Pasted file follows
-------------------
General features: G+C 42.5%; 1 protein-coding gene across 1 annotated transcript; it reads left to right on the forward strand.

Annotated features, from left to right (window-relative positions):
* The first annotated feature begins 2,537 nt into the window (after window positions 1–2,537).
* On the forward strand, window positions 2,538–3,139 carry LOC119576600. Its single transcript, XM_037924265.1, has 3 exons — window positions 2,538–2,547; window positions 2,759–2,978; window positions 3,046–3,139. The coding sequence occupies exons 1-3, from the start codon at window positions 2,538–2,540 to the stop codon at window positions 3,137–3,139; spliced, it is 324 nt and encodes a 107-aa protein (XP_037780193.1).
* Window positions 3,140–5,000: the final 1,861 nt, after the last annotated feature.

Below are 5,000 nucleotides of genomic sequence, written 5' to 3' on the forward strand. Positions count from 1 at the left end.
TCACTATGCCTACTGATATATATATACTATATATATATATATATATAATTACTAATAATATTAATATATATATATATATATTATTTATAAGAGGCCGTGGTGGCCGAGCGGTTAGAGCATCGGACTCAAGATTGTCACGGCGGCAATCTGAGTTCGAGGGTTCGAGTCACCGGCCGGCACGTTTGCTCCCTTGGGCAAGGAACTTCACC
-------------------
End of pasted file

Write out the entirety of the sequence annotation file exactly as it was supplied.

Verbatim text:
General features: G+C 42.5%; 1 protein-coding gene across 1 annotated transcript; it reads left to right on the forward strand.

Annotated features, from left to right (window-relative positions):
* The first annotated feature begins 2,537 nt into the window (after window positions 1–2,537).
* On the forward strand, window positions 2,538–3,139 carry LOC119576600. Its single transcript, XM_037924265.1, has 3 exons — window positions 2,538–2,547; window positions 2,759–2,978; window positions 3,046–3,139. The coding sequence occupies exons 1-3, from the start codon at window positions 2,538–2,540 to the stop codon at window positions 3,137–3,139; spliced, it is 324 nt and encodes a 107-aa protein (XP_037780193.1).
* Window positions 3,140–5,000: the final 1,861 nt, after the last annotated feature.

Below are 5,000 nucleotides of genomic sequence, written 5' to 3' on the forward strand. Positions count from 1 at the left end.
TCACTATGCCTACTGATATATATATACTATATATATATATATATATAATTACTAATAATATTAATATATATATATATATATTATTTATAAGAGGCCGTGGTGGCCGAGCGGTTAGAGCATCGGACTCAAGATTGTCACGGCGGCAATCTGAGTTCGAGGGTTCGAGTCACCGGCCGGCACGTTTGCTCCCTTGGGCAAGGAACTTCACC